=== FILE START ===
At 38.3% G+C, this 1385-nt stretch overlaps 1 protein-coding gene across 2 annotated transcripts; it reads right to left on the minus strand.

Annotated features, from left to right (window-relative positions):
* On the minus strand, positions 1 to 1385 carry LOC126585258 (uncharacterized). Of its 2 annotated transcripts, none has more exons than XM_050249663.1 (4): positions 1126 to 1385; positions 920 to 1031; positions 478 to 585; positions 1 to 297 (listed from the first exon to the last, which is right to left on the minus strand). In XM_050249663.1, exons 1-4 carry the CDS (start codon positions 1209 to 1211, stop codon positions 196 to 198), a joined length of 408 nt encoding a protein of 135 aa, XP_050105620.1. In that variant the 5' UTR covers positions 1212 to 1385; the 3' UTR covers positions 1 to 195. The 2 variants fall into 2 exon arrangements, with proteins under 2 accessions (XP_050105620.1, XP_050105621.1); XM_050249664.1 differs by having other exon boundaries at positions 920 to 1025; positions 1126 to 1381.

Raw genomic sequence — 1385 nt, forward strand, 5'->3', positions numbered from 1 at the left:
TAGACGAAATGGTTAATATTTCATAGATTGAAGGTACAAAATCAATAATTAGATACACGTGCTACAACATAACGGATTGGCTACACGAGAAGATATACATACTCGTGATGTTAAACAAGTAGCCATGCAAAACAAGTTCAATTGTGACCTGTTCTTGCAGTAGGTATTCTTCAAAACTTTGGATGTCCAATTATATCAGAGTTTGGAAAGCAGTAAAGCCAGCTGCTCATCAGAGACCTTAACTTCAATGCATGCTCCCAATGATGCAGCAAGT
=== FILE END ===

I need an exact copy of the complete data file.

At 38.3% G+C, this 1385-nt stretch overlaps 1 protein-coding gene across 2 annotated transcripts; it reads right to left on the minus strand.

Annotated features, from left to right (window-relative positions):
* On the minus strand, positions 1 to 1385 carry LOC126585258 (uncharacterized). Of its 2 annotated transcripts, none has more exons than XM_050249663.1 (4): positions 1126 to 1385; positions 920 to 1031; positions 478 to 585; positions 1 to 297 (listed from the first exon to the last, which is right to left on the minus strand). In XM_050249663.1, exons 1-4 carry the CDS (start codon positions 1209 to 1211, stop codon positions 196 to 198), a joined length of 408 nt encoding a protein of 135 aa, XP_050105620.1. In that variant the 5' UTR covers positions 1212 to 1385; the 3' UTR covers positions 1 to 195. The 2 variants fall into 2 exon arrangements, with proteins under 2 accessions (XP_050105620.1, XP_050105621.1); XM_050249664.1 differs by having other exon boundaries at positions 920 to 1025; positions 1126 to 1381.

Raw genomic sequence — 1385 nt, forward strand, 5'->3', positions numbered from 1 at the left:
TAGACGAAATGGTTAATATTTCATAGATTGAAGGTACAAAATCAATAATTAGATACACGTGCTACAACATAACGGATTGGCTACACGAGAAGATATACATACTCGTGATGTTAAACAAGTAGCCATGCAAAACAAGTTCAATTGTGACCTGTTCTTGCAGTAGGTATTCTTCAAAACTTTGGATGTCCAATTATATCAGAGTTTGGAAAGCAGTAAAGCCAGCTGCTCATCAGAGACCTTAACTTCAATGCATGCTCCCAATGATGCAGCAAGT